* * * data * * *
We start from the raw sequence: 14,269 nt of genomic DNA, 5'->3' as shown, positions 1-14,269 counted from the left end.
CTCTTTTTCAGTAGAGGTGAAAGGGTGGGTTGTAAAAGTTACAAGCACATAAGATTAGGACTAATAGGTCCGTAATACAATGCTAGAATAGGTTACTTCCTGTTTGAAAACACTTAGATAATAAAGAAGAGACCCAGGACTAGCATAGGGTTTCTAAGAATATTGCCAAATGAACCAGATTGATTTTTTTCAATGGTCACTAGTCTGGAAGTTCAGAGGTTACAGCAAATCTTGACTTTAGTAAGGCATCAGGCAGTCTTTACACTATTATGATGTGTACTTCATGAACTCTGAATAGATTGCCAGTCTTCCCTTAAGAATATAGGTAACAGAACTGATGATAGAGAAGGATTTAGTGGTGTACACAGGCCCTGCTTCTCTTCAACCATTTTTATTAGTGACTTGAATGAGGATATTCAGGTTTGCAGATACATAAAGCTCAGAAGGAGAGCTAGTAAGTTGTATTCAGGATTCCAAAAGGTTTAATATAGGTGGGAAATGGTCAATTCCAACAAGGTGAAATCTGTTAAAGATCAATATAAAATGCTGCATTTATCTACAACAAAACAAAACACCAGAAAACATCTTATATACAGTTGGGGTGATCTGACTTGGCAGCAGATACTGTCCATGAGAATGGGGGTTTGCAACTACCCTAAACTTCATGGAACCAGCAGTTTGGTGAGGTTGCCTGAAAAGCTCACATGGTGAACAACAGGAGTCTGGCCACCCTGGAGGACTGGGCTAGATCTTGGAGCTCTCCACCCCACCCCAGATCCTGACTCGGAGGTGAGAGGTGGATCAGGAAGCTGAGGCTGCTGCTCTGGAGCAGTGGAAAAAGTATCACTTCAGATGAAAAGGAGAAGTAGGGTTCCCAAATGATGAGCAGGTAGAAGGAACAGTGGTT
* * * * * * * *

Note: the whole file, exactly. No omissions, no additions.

We start from the raw sequence: 14,269 nt of genomic DNA, 5'->3' as shown, positions 1-14,269 counted from the left end.
CTCTTTTTCAGTAGAGGTGAAAGGGTGGGTTGTAAAAGTTACAAGCACATAAGATTAGGACTAATAGGTCCGTAATACAATGCTAGAATAGGTTACTTCCTGTTTGAAAACACTTAGATAATAAAGAAGAGACCCAGGACTAGCATAGGGTTTCTAAGAATATTGCCAAATGAACCAGATTGATTTTTTTCAATGGTCACTAGTCTGGAAGTTCAGAGGTTACAGCAAATCTTGACTTTAGTAAGGCATCAGGCAGTCTTTACACTATTATGATGTGTACTTCATGAACTCTGAATAGATTGCCAGTCTTCCCTTAAGAATATAGGTAACAGAACTGATGATAGAGAAGGATTTAGTGGTGTACACAGGCCCTGCTTCTCTTCAACCATTTTTATTAGTGACTTGAATGAGGATATTCAGGTTTGCAGATACATAAAGCTCAGAAGGAGAGCTAGTAAGTTGTATTCAGGATTCCAAAAGGTTTAATATAGGTGGGAAATGGTCAATTCCAACAAGGTGAAATCTGTTAAAGATCAATATAAAATGCTGCATTTATCTACAACAAAACAAAACACCAGAAAACATCTTATATACAGTTGGGGTGATCTGACTTGGCAGCAGATACTGTCCATGAGAATGGGGGTTTGCAACTACCCTAAACTTCATGGAACCAGCAGTTTGGTGAGGTTGCCTGAAAAGCTCACATGGTGAACAACAGGAGTCTGGCCACCCTGGAGGACTGGGCTAGATCTTGGAGCTCTCCACCCCACCCCAGATCCTGACTCGGAGGTGAGAGGTGGATCAGGAAGCTGAGGCTGCTGCTCTGGAGCAGTGGAAAAAGTATCACTTCAGATGAAAAGGAGAAGTAGGGTTCCCAAATGATGAGCAGGTAGAAGGAACAGTGGTT